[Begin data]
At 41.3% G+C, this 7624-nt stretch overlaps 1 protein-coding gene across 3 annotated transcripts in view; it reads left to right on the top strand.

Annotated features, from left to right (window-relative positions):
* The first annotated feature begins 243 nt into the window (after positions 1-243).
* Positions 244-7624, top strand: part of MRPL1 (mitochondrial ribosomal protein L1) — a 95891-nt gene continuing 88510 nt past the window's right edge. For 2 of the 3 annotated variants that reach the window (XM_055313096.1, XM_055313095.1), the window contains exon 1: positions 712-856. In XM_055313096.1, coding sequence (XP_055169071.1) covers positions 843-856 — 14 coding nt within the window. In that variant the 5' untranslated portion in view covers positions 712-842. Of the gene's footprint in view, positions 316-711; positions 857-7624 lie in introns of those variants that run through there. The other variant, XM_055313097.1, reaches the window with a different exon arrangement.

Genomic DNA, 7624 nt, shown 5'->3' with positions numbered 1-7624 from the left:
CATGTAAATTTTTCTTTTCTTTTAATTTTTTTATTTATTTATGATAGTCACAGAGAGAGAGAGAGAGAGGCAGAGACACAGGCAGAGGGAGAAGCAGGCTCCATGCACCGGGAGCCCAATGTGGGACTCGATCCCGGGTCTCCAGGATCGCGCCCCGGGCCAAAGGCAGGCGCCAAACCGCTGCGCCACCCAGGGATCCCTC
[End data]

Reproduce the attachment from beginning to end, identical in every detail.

At 41.3% G+C, this 7624-nt stretch overlaps 1 protein-coding gene across 3 annotated transcripts in view; it reads left to right on the top strand.

Annotated features, from left to right (window-relative positions):
* The first annotated feature begins 243 nt into the window (after positions 1-243).
* Positions 244-7624, top strand: part of MRPL1 (mitochondrial ribosomal protein L1) — a 95891-nt gene continuing 88510 nt past the window's right edge. For 2 of the 3 annotated variants that reach the window (XM_055313096.1, XM_055313095.1), the window contains exon 1: positions 712-856. In XM_055313096.1, coding sequence (XP_055169071.1) covers positions 843-856 — 14 coding nt within the window. In that variant the 5' untranslated portion in view covers positions 712-842. Of the gene's footprint in view, positions 316-711; positions 857-7624 lie in introns of those variants that run through there. The other variant, XM_055313097.1, reaches the window with a different exon arrangement.

Genomic DNA, 7624 nt, shown 5'->3' with positions numbered 1-7624 from the left:
CATGTAAATTTTTCTTTTCTTTTAATTTTTTTATTTATTTATGATAGTCACAGAGAGAGAGAGAGAGAGGCAGAGACACAGGCAGAGGGAGAAGCAGGCTCCATGCACCGGGAGCCCAATGTGGGACTCGATCCCGGGTCTCCAGGATCGCGCCCCGGGCCAAAGGCAGGCGCCAAACCGCTGCGCCACCCAGGGATCCCTC